I then directed my attention to the stiffeners that give internal support to the tender sides. I have deviated from Don's instructions as they seem to be just for show rather than prototypical. Don had instructed to add some 3/16x1/16 brass strip held on by 4 3/64 rivets between the brass right angle at coal chute height up to the top of the sides.
Thanks to photo's passed to me of 4472's tender as she is today I could see how it should be, I realise that today's tender is a corridor version whereas I'm building a non corridor but I'm sure most parts will be the same. In the photos there is no sign of rivets so I'm assuming it's welded, it could also be flush riveted but either way the look would be the same.
A close up showing some of the stiffeners soldered in place ready for cleaning
here we see all 12 stiffeners fixed and cleaned although the whole body still required a proper clean up before painting. Oh and although you cant see it here I re-positioned the locker hasp's as the doors weren't hanging square which would not do.
here we have the water vent tubes that Don omitted from his drawings, the photo's that I have are a little unclear when trying to work out the correct shape, I hope I'm not to far away. These were constructed by first heating and bending to shape some brass bar, next was to find some brass tube that slid over this and cut some bands and end pieces to make them look like tubes. Finally the tubes were soldered in place, they are dummies thus taking away any possibility of coal getting into the water and thus risking blocking the loco's two injectors. You can also see here that the tubes sit behind the coal wall rather than as the prototype for my chosen era and 'hooked' over the top.
I then tackled the tank lifting lugs , the next few pictures show how I chose to fabricate them.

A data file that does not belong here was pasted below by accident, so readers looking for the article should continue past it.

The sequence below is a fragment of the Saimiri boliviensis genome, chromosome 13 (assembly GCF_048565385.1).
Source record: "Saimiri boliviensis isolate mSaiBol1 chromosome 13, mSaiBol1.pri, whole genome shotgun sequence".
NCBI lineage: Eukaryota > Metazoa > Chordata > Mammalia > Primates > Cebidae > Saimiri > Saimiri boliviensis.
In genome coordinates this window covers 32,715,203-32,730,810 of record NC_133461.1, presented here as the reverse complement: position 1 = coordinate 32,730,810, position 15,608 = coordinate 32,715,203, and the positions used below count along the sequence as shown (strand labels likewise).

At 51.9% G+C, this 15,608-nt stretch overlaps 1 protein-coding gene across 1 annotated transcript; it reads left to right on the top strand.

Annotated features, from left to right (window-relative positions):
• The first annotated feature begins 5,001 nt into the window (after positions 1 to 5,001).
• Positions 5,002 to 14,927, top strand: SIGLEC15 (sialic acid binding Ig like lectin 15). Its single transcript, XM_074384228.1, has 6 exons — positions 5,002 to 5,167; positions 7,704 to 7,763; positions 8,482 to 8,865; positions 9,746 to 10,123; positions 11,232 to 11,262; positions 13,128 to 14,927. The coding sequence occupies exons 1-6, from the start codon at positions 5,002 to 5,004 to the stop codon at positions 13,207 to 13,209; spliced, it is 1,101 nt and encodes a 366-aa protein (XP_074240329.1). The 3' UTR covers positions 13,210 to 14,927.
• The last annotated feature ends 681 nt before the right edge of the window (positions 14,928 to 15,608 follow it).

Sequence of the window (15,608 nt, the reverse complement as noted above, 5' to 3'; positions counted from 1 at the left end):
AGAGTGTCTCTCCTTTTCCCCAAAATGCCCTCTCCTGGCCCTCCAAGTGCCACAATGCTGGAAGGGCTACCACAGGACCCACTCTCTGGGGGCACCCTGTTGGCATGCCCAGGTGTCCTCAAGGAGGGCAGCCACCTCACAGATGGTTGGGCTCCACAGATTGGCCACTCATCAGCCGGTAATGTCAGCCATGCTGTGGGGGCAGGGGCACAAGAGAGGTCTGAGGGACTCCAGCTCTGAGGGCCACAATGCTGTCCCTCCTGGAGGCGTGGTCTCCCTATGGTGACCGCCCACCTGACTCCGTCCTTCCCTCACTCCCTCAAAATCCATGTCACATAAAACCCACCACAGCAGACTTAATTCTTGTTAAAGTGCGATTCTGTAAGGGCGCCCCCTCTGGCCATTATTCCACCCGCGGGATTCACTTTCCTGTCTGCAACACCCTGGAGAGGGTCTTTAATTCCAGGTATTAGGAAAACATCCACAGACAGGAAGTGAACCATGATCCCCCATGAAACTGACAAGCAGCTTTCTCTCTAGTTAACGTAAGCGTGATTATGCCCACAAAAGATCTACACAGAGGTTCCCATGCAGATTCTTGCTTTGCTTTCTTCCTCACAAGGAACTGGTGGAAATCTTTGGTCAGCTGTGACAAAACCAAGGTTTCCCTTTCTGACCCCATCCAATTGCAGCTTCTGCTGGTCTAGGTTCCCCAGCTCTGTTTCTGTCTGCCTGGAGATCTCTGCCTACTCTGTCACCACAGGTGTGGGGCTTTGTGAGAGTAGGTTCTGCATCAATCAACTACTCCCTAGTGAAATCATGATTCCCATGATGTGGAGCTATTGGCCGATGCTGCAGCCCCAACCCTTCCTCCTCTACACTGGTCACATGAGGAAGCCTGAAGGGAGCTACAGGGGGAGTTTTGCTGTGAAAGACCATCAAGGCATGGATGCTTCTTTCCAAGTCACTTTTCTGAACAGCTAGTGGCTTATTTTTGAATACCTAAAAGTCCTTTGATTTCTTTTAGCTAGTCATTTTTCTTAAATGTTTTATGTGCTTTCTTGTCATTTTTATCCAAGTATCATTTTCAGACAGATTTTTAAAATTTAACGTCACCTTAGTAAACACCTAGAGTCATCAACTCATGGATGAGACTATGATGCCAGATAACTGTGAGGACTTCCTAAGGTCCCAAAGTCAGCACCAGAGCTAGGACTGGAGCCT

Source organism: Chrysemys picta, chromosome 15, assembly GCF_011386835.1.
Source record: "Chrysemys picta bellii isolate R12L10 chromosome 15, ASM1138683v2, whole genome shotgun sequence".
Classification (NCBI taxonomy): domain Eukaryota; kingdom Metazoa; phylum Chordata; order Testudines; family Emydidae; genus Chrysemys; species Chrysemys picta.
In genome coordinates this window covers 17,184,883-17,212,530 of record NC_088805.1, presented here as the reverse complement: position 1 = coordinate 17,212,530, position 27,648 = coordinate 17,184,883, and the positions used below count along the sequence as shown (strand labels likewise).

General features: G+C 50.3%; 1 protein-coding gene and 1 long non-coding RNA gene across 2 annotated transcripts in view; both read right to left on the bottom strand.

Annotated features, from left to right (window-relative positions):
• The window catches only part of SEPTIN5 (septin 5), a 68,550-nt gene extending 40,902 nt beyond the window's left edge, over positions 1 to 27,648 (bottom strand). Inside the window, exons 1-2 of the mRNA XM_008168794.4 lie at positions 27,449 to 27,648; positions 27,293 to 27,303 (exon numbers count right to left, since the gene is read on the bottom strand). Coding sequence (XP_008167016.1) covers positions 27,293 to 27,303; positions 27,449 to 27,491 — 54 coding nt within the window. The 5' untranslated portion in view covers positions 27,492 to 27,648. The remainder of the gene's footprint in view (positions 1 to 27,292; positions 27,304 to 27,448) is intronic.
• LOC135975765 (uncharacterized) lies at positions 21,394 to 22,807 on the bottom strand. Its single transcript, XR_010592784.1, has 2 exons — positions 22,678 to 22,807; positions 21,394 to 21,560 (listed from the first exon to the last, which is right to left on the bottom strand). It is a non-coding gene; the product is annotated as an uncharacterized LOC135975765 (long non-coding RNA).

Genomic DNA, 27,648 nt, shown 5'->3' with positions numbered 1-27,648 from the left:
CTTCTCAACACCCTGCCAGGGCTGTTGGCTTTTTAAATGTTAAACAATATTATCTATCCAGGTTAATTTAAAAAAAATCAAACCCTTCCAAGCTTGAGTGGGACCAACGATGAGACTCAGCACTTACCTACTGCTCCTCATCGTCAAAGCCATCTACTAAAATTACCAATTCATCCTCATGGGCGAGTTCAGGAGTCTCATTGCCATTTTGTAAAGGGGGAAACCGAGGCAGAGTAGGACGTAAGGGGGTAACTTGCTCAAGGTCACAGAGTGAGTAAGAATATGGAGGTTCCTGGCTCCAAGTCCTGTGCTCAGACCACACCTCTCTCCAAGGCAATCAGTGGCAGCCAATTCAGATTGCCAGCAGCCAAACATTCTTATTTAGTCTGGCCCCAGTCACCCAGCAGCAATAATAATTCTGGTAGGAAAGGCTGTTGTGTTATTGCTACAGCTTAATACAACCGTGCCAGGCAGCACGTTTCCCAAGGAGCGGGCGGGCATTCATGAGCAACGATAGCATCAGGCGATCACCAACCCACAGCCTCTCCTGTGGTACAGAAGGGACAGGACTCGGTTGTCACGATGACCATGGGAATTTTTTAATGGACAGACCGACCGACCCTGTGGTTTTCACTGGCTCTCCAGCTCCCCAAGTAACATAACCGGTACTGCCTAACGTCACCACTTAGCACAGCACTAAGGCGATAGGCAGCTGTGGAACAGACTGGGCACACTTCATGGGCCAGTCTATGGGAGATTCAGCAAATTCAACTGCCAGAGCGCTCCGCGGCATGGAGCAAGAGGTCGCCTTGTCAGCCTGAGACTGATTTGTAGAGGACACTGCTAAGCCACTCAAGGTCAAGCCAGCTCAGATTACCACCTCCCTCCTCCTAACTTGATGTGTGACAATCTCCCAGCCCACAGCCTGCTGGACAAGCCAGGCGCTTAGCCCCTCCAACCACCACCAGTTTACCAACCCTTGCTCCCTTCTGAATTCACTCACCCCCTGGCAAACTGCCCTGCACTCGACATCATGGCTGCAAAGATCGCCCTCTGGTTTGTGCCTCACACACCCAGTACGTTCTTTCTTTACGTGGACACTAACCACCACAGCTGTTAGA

I started with some 10mm square brass bar, first I machined it to a 'T' section. I then changed to a ball nose slot drill and partitioned the 'T' section to the correct lug size leaving enough material to allow for a parting cut later. The first picture shows this plus the lugs have been drilled and rounded off with a file.
Here the lifting lugs have been divided with the front's having been angled as to drawing. Also the 2 right angled prices of brass have been formed ready to support the front lugs. All were about to be tinned ready for fixing
Here we see the rears being soldered in place, they are held in position by an MDF template which can be reversed for doing the opposite side. Oh and the MDF is the grade A fire proof variant ,I saved some scraps from the Wolfman movie where it was used for a 3rd scale model of Chatsworth house that had to be set alight many times without burning down, I also use the same material for my brazing area..The flat steel sections lying on top are to protect the previously soldered sections.
Rear lugs fixed in place, sorry about the poor quality of this particular photo.
Front lifting lugs/brackets fixed in place.
I then made a start on the handrails , here we have the front. I have used commercial stanchions for these following a call to Maxitrack who kindly measured their stock for the 3 1/2" gauge range, these were perfect and matched Don's drawing perfectly. So for those of you wishing to use commercial fittings and wanting them to be to 5" gauge scale, use the smaller 3 1/2 gauge.
The rear handrails quickly followed, two vertical and a shorter horizontal for the fireman to grab as he climbs the steps which aren't seen in this picture.